This is indeed a good reason for consumers to celebrate and take a more optimistic view of economic conditions ahead.
Economic managers have apparently succeeded in calibrating their policies to stabilize the movement of key commodity prices.
Such highly coordinated maneuver could preclude future price upticks and further boost consumer confidence.
But other than these calibrated moves, economic managers cannot further tinker with market forces and product pricing as the country has international commitments to stick to the free play of economic forces.
The government continues to rein in the overall price increases in the country with headline inflation rate easing to a 16-month low in April 2019, the National Economic and Development Authority said.
“The Philippines is under a free trade enterprise. Prices are set by companies, not by the government,” said Trade and Industry Sec. Ramon M. Lopez on the determination of prices of goods in the market.
“For basic necessities and prime commodities, however, DTI’s role is to help temper any price increase to protect the consumers, noting that there are only 9 manufactured basic necessities and 12 prime commodity items under the Price Act. The government closely monitors their prices as mandated by law and negotiates with manufacturers on the most reasonable price adjustments based on production cost movements. DTI studies the justifications based on the most reasonable cost to consumers while ensuring a fair return of investment for business. After negotiation, DTI finalizes and publishes the SRPs and closely monitors retail trade for compliance,” he added.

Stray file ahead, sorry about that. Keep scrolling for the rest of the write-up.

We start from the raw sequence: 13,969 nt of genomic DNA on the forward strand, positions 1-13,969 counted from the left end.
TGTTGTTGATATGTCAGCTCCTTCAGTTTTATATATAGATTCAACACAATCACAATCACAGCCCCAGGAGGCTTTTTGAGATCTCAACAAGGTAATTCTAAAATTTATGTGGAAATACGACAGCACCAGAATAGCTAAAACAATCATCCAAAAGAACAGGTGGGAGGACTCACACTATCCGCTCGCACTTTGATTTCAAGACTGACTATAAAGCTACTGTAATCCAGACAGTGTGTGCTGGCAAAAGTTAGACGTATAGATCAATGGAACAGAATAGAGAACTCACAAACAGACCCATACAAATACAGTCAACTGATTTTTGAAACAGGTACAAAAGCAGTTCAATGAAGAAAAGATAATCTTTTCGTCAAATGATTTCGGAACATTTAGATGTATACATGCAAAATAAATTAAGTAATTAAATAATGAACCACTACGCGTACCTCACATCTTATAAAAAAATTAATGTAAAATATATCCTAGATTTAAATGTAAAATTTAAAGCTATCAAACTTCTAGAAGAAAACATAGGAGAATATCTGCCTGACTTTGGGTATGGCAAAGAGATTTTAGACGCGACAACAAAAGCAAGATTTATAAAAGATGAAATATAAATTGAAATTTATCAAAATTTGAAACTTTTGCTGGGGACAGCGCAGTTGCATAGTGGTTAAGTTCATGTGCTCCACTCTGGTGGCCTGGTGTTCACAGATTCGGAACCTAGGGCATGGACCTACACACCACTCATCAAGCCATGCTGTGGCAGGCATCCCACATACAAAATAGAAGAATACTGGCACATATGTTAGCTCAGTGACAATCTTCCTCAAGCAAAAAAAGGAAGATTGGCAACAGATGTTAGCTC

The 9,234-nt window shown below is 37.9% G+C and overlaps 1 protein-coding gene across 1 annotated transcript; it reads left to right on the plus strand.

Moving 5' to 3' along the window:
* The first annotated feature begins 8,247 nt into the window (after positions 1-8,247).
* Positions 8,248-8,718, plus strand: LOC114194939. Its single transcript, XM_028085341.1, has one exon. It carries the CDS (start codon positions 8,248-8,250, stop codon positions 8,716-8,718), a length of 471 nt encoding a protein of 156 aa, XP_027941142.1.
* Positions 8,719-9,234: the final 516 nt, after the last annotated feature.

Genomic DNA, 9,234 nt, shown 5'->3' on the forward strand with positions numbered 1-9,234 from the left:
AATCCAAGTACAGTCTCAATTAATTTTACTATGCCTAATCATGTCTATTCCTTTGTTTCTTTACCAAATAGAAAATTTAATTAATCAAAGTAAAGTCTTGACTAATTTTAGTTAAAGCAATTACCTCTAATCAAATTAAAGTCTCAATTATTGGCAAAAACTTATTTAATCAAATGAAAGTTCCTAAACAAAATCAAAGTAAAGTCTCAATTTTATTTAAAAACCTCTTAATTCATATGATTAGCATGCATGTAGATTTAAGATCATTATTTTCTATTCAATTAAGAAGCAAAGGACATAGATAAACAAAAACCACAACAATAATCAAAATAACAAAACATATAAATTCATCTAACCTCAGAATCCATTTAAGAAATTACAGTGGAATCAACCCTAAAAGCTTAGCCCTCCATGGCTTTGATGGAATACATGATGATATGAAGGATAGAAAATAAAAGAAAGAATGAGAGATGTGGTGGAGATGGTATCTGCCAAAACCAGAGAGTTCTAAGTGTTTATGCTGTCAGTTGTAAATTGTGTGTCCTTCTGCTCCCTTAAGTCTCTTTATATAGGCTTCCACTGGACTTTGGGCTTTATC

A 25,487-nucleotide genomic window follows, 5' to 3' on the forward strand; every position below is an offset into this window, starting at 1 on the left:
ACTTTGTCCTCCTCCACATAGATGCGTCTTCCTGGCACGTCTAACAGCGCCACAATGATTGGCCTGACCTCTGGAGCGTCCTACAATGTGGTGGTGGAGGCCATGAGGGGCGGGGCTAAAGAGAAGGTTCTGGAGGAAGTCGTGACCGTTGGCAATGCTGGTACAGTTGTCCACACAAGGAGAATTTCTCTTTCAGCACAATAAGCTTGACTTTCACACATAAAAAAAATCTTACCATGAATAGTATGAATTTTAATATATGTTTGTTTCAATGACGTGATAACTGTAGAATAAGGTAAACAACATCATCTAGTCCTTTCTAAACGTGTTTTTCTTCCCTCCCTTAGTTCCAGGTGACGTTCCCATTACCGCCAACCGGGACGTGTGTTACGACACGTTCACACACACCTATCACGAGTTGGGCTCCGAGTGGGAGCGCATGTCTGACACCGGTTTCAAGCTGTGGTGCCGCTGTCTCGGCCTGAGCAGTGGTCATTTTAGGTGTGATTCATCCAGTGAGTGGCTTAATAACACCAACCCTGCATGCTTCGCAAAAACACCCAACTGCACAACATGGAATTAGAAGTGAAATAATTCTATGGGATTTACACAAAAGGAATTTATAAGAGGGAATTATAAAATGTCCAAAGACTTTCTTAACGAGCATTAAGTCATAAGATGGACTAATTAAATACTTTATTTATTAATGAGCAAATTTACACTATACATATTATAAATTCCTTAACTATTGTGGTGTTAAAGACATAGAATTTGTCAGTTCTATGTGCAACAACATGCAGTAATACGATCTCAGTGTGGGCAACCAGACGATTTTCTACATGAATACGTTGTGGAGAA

Last Saturday, the Department released the latest SRP list of BNPCs for the guidance and information of consumers and retailers.
"The recent SRP list showed that only 26 out of 235 Shelf Keeping Units have increased their prices, which is only 11% of the total SKUs that we monitor. The remaining 209 SKUs or 89% of the total products listed in the SRP bulletin did not increase. 17 out of the 26 SKUs (65%) that adjusted in prices have less than Php1.00 increase," explained Trade Secretary Lopez.
He further added, "Business principles dictate that companies do not necessarily increase their prices easily as they are also afraid of losing patronage to competition. As much as possible, manufacturers absorb rising production costs to keep their loyal customers.”
For canned sardines, its major raw material that is tamban (herring) is now priced at Php32.00 to Php34.00 per kilo. Prices of wheat flour, carton, wrappers, and seasoning have also increased and affected the prices of instant noodles. Raw and imported vinegar, and fish extract pushed upward the prices of condiments while warehousing and logistics affected cost of toilet soap.